Friday, January 29, 2010

The Carbon Pollution Reduction Scheme in action...

This one took a little bit of time to get my head around the convoluted logic, so bear with me on this.

Australia is being heralded as coming up with an alternative way to mitigate climate change by reducing carbon emissions via paying indigenous Australians to practice traditional fire management practices. (Controlled burn-offs at particular locations and times of year, which then prevent out of control late-season fires.)
Traditional Owners from West Arnhem have agreed to generate 100,000 tonnes of carbon credits annually through traditional fire management employing Indigenous Rangers, to offset greenhouse gas emissions from ConocoPhillips' liquefied natural gas plant in Darwin Harbour.
For its part, ConocoPhillips agreed to pay A$1 million per year into the project over 17 years. The offsets will be recognised under the proposed Australian Carbon Pollution Reduction Scheme.
Building on the WALFA pilot, the North Australian Indigenous Land and Sea Management Alliance (NAILSMA) has raised $7.8 million from the Australian government towards $30 million required to develop and administer four additional projects using Indigenous land managers with the goal of creating over 1 million tonnes of carbon credits annually.

According to UN under-secretary general Konrad Osterwalder:
"This experience is the best example in the world of indigenous and local communities using the emerging carbon market to develop culturally appropriate livelihoods. The lessons learnt from this experience are invaluable, especially now that there are billions of dollars available to local communities worldwide to help them take climate change mitigation and adaptation measures."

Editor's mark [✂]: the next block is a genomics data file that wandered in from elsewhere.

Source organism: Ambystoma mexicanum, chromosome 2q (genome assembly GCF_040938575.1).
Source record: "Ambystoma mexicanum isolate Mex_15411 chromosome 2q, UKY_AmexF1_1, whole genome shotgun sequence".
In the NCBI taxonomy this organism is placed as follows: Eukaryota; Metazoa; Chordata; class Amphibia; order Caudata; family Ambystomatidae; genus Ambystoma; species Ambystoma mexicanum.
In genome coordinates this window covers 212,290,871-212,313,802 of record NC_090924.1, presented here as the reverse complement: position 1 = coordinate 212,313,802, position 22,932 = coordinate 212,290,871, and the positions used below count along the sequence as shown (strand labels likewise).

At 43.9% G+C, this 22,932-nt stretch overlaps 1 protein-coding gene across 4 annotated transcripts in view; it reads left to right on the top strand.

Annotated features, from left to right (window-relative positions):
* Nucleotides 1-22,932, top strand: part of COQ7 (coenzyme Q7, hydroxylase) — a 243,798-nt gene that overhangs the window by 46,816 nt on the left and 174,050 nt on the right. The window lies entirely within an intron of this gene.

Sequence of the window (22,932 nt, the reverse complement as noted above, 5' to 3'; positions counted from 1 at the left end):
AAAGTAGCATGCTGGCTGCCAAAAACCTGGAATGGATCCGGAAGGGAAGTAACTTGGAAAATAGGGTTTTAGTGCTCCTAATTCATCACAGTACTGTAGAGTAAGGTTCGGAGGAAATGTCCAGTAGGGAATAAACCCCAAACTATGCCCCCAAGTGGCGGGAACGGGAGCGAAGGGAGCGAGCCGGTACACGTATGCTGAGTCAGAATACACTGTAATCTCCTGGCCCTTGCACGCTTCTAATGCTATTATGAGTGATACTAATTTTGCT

Im somewhat speechless. How does this even work as an offset? Why are we paying people millions of dollars to do a sensible thing that they have always done, and then say its a carbon credit, because if they didn't do what they had always done then there would be more fire, so by making fire, they are reducing it. Im sorry, what?

At the risk of sounding like my grandfather, if something isn't sustainably producing an income, then it ain't a good investment. Wheres the actual income production here? This is trading in make-believe. Traditional fire management was done for a variety of reasons, but I'm pretty sure it wasn't to offset white-fella carbon emissions. If you don't follow through on the action, it negates the purpose of doing it in the first place.

Wouldn't it be better to let indigenous people "develop culturally appropriate livelihoods" by giving them their land and letting them actually use it? Maybe then they could continue traditional practices alongside a shiny new $30 million fish farm, fruit tree plantation or even, stay with me on this, a shiny new liquid gas plant of their own.

As opposed to this bullshit, which seems to be some feel-good, white-fella circle jerk. Even the department of environment notes that:
Ultimately burning gave people control of the landscape, whereby they would not be surprised by unplanned fire and could do particular burning activities as a matter of choice. They were in charge and burning probably came to symbolise being in control.

Wheres the choice here? Wheres the control? This is turning aboriginality into an industry for, well, industry.

For a recent article on a related subject, Noel Pearson has alot to say on the topic here.

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